Continue reading “Plundering the Lovecraft Estate”

Disciplined Anthologies

This article was originally published on Ferretbrain. I’ve backdated it to its original Ferretbrain publication date but it may have been edited and amended since its original appearance.

In the heaped masses of Cthulhu Mythos-themed short story anthologies that have been published over the years, The Disciples of Cthulhu from 1976 (originally published by DAW books, reprinted in the 1990s by Chaosium) occupies a special place. It might not quite be the first such anthology to come out independently of Arkham House (in the sense of not either being published directly by Arkham House or being a reprint of an Arkham House release); Ballantine’s Adult Fantasy line had released The Spawn of Cthulhu in 1971, edited by the line’s mastermind Lin Carter. That said, Carter was not exactly a stranger to Arkham House, and Spawn entirely consisted of reprints, the majority of which were decades-old tales from Lovecraft’s peers and influences.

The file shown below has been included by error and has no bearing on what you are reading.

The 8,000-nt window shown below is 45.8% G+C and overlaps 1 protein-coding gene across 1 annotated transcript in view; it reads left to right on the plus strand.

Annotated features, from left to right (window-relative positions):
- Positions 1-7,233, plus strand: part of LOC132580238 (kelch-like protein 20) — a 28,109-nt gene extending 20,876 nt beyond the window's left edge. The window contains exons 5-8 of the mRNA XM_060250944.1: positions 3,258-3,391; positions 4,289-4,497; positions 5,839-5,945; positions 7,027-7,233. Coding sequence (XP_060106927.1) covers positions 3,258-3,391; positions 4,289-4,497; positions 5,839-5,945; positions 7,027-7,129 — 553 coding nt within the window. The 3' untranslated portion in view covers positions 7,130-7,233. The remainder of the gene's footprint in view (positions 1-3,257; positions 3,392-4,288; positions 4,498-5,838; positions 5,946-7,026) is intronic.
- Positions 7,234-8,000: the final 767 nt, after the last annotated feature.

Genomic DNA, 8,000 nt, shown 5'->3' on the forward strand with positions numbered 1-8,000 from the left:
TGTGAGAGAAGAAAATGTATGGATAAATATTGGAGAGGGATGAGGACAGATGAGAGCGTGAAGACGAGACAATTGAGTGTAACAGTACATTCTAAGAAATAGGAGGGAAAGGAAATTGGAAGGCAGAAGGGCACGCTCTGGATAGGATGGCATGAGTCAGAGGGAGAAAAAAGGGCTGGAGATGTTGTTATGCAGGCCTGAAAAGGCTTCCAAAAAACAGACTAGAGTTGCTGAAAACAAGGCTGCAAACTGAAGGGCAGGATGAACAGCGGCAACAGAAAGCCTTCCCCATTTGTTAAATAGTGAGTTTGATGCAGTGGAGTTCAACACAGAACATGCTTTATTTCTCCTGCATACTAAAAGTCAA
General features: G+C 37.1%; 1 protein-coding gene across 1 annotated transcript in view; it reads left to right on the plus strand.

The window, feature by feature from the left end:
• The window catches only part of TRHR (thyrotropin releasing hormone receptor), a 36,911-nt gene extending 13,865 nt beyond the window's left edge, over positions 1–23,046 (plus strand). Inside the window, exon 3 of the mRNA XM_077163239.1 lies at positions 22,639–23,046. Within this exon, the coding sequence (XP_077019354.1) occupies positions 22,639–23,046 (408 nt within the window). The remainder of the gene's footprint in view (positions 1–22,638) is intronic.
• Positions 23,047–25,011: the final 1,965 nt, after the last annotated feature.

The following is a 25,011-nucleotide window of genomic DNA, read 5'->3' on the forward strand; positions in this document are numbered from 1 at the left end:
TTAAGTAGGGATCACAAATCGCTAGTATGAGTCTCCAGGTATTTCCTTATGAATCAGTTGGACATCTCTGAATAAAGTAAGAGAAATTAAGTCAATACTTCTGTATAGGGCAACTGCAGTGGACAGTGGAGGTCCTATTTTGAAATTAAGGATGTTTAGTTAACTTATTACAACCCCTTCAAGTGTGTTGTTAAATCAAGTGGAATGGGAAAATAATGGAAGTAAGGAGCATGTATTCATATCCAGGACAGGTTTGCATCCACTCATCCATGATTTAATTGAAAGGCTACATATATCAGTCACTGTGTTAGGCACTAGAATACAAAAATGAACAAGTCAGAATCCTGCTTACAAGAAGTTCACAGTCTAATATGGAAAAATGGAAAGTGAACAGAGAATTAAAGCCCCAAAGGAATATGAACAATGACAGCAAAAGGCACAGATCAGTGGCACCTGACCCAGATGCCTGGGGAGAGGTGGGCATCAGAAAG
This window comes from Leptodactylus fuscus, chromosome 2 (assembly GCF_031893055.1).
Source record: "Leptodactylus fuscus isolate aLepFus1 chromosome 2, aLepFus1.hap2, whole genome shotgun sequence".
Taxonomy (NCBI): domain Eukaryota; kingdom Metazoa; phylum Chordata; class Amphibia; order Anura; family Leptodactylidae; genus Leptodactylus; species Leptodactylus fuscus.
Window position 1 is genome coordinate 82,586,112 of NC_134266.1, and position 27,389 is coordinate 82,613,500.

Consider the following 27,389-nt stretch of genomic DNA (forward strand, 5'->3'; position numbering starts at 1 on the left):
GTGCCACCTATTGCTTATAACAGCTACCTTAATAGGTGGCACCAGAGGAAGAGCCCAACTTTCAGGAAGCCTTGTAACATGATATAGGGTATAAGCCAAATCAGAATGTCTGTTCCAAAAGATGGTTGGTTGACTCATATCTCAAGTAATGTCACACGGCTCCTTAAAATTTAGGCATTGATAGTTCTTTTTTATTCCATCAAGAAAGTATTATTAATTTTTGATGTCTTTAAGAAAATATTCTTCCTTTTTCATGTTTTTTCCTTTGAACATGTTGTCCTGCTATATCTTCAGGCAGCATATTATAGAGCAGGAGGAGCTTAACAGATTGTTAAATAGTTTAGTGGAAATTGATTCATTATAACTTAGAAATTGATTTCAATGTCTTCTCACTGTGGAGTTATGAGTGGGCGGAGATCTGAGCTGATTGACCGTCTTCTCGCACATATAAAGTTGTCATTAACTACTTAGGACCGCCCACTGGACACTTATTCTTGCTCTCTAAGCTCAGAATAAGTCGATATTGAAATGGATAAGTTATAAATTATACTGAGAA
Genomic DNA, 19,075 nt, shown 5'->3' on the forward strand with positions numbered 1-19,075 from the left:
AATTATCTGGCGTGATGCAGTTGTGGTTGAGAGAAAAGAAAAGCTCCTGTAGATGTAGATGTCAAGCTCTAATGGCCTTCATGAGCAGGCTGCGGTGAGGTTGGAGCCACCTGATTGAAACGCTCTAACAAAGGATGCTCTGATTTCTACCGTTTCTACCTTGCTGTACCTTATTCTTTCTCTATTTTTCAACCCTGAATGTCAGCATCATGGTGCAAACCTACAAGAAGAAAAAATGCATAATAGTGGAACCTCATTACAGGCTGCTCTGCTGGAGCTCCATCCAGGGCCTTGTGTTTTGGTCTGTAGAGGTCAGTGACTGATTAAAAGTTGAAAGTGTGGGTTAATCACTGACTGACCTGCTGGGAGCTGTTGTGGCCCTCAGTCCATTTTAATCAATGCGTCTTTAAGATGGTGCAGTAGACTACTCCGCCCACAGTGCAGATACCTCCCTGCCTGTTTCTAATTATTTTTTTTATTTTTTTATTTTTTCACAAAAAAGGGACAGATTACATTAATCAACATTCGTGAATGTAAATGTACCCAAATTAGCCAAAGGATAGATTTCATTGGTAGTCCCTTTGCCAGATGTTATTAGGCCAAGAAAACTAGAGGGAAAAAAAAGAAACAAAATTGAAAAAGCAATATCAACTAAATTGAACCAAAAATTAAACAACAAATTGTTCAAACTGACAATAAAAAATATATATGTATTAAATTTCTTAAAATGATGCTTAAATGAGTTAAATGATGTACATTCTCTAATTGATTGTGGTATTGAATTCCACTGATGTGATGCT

However, there’s every reason to believe the claim of Edward P. Berglund, editor of The Disciples of Cthulhu, that it was the first professional collection of all-original Mythos stories. Moreover, I would add something to that: it’s one of the first major expressions of the post-Derlethian Cthulhu Mythos. Coming out as it did five years after Derleth died, it’s a collection produced by someone who consequently had absolutely no need to keep Derleth happy, and features a set of authors that Derleth was in no position to veto the involvement of (what with him being dead and all). Whereas Derleth had previously acted as a gatekeeper for the Mythos playground, Disciples found a range of new voices invading it and making it their own.

Let me get the Boy’s Club assessment out of the way first: every single one of those voices was male, and that’s annoying. It’s especially annoying when in 2003 Chaosium had Berglund do a sequel volume and he almost-but-not-quite turned in another woman-free collection (I’ll dig into that point a bit deeper later). Taking a certain level of sexism as read, does Berglund at least show taste in the stories he picks? Let’s have a see.

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Starry Wisdom, Vapid Songs